Fourth Annual 42 Hours of Re_Creativity Competition

  • December 18, 2014
  • By Michelle Krell Kydd     
Interdisciplinary teams of students create wearables from upcycled materials.


 


The fourth annual 42 Hours of Re_Creativity competition took place on October 24th – 26th, 2014, at the Duderstadt Center at the University of Michigan’s North Campus. Nine interdisciplinary student teams competed for three prizes totaling $2650. This year’s competition focused on wearables using recycled materials. The students took a variety of approaches to “making” which included fashioning dresses out of recyclable items and creating performance art pieces based on the wearables theme.

Students’ robust approaches to problem solving reflect how 42 Hours of Re_Creativity serves as a catalyst for inspiring creative capacity. The competition builds skills by establishing conditions for problems to be analyzed in ways that may not have been previously considered. Students learn that solutions may be found in processes that are problem-generative; an approach that can seem counterintuitive in disciplines that live next to or outside of the arts.

An interdisciplinary panel of three experts served as judges for this year’s competition and included: Lynn Conway, Professor of Computer Science and Engineering Emerita at the University of Michigan; William Milam, Technical Expert, Embedded Systems, Ford Research and Innovation; and Lia Min, Joint Post-Doctoral Research Fellow and Adjunct Lecturer at The University of Michigan Life Sciences Institute and the Penny Stamps School of Art and Design. Each judge was impressed with the quality of the students’ work and the level of thoughtfulness put into conceptual designs. The results were provocative and challenging for the judges when it came time to select the winners.

Dr. Mark Jones, Program Director for Living Arts, reflects on the outcome of the competition, “The students really raised the bar this year. They came up with new ideas I didn’t anticipate. I was particularly impressed by two performance art pieces that illustrated creative approaches to addressing the reusability aspect of the challenge in a way that we haven’t seen in past competitions. If we could give awards to everyone, this would have been the year to do it. The students’ work was outstanding. There were no losers in this year’s competition,” says Jones.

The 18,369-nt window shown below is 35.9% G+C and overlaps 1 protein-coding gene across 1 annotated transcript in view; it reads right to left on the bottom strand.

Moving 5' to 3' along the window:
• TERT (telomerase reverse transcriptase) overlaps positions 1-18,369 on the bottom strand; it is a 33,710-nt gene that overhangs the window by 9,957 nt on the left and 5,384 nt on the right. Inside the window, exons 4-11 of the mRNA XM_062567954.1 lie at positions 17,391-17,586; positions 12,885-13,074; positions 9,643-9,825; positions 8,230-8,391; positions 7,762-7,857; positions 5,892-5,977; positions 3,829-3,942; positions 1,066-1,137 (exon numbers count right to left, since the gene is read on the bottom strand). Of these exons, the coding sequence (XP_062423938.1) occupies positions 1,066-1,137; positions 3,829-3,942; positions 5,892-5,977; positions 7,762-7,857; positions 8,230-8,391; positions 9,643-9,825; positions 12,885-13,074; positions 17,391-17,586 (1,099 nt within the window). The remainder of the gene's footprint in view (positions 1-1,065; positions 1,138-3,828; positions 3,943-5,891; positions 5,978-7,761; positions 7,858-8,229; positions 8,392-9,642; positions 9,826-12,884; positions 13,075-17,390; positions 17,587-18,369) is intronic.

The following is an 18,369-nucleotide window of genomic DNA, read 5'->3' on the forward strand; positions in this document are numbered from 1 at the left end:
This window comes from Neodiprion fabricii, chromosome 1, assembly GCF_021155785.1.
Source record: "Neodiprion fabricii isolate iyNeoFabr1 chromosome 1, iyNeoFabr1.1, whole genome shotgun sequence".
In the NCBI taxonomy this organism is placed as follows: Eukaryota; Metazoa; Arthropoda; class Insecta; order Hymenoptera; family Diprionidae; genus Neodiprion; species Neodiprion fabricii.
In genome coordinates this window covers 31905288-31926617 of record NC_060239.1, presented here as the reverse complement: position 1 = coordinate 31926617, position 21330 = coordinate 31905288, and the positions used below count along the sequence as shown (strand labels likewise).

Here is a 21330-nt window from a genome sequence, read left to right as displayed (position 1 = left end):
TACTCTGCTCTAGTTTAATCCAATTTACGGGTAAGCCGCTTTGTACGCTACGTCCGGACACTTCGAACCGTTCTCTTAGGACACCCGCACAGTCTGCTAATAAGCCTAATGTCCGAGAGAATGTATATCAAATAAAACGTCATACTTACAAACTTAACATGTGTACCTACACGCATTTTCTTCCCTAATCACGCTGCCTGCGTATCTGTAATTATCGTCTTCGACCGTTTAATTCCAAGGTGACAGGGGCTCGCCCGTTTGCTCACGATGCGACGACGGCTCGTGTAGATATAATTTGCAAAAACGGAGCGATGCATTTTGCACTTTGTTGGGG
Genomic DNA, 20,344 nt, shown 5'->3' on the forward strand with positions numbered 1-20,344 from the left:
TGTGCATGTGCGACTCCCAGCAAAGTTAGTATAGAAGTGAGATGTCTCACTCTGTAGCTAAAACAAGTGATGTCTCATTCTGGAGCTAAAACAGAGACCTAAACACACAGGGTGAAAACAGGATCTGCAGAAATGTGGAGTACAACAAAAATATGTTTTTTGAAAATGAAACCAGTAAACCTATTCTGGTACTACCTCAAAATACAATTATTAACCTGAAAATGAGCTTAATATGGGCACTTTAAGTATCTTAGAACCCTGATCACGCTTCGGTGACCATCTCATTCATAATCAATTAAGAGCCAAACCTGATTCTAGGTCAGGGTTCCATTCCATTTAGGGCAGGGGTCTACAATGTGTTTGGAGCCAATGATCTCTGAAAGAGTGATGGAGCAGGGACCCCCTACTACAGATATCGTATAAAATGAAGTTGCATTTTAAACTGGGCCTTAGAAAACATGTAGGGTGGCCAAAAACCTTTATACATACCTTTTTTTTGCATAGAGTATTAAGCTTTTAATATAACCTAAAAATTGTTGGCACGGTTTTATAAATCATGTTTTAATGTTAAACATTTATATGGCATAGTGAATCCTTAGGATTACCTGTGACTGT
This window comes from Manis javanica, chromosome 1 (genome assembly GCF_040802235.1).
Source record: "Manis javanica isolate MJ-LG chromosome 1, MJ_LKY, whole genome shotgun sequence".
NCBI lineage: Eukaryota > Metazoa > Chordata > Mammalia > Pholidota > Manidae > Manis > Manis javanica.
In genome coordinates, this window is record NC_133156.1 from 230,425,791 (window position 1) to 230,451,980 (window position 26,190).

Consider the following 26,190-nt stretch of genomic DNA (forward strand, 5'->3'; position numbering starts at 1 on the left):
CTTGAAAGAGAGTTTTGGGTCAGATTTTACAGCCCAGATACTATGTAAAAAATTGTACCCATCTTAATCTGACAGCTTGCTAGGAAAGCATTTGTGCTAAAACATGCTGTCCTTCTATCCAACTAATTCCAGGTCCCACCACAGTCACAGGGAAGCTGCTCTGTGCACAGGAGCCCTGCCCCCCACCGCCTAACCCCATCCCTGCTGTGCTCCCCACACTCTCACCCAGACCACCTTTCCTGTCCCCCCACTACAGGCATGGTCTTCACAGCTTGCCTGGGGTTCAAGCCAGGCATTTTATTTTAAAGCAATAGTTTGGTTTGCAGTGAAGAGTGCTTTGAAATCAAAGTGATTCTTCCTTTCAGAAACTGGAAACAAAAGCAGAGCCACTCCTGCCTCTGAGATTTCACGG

Jones reflects on the work of the winning team, “the Upcycle team, who took first place, had a well thought out plan that was simple in concept but, had the potential to grow into something marketable while bringing awareness to the issue of waste created by plastic bags; an important environmental issue. Upcycle team members thought of an important message and incorporated a way to promote the message sustainably via marketing. This is what pushed them to the top.”

42 Hours of Re_Creativity Participants

First Place: Upcycle
Upcycle focused on creatively reusing recyclable materials and created a marketing plan focused on promoting the importance of being environmentally conscious as a consumer. Using plastic grocery bags and discarded fabric, Upcycle used a heat source to mold the plastic bags into backpacks and laptop bags for students. They also created a logo for the bags that, when students are wearing them, promotes the concept of recycling and being environmentally conscious. They plan to use the first prize award as seed money to start their business so they can mass-produce their product.

  • Brandon Goethals – Engineering
  • John Larsen – LSA
  • Chance Munger – Engineering
  • Han Na Shin – Art and Design

Second Place: Harsha
Harsha took a unique approach to the concept of wearable items by producing a performance art piece that was based on the story of Prometheus as seen through the lens of modern day man. With one of their team members bound and chained, a ringing telephone was placed before him on a platform as he struggled to reach it. With the phone seemingly mocking him, the scene was meant to portray man being denied the technology that he so desperately craves.

  • Kate Arnson – Engineering
  • Spencer Haney – Engineering
  • Ellen High – Art and Design
  • Jake Myers – LSA
  • Tanner Petch – Art and Design

Third Place: Metamorphosis
Metamophosis focused on the issue of blindness and other sight related issues. Using old 35 mm film and discarded compact discs, this group created extensions for the fingers that would allow a visually challenged person to have a better sense of the immediate environment in which they move. The extensions served as a type of “bumper” for objects that they may have otherwise run into. They also created headgear for the eyes using compact discs. These were designed in a way to direct light into the eyes in order to give a person with limited sight a sense of the direction in which they were headed or what may be in their path.

  • Michelina Risbeck – Art and Design
  • Jennifer Yang – School of Business
  • Victor Yang – College of Engineering

Other participants in the fourth annual 42 Hours of Re_Creativity competition included: Angela Brazil, Zachary Boulanger, Brianna Broderick,  Sarah Chen, Maya Elise Crosman, Patrick Dunlop-Karagianis, Ava R. Farab, Paul Giessner, Charles Gushue, Katelyn Hoag, Peter Larsen, Gloria Li, Xingjian Liao, AnneMarie Mueller, Hannah Nathans, Kyle Oberleiter, Michael Parmelee, Anthony Renwand, Ira Richardson, Daniel Segal, Mihir Sheth, Samuel Sikanas, Michael Wang, John Yoon, and Haolu Zhang.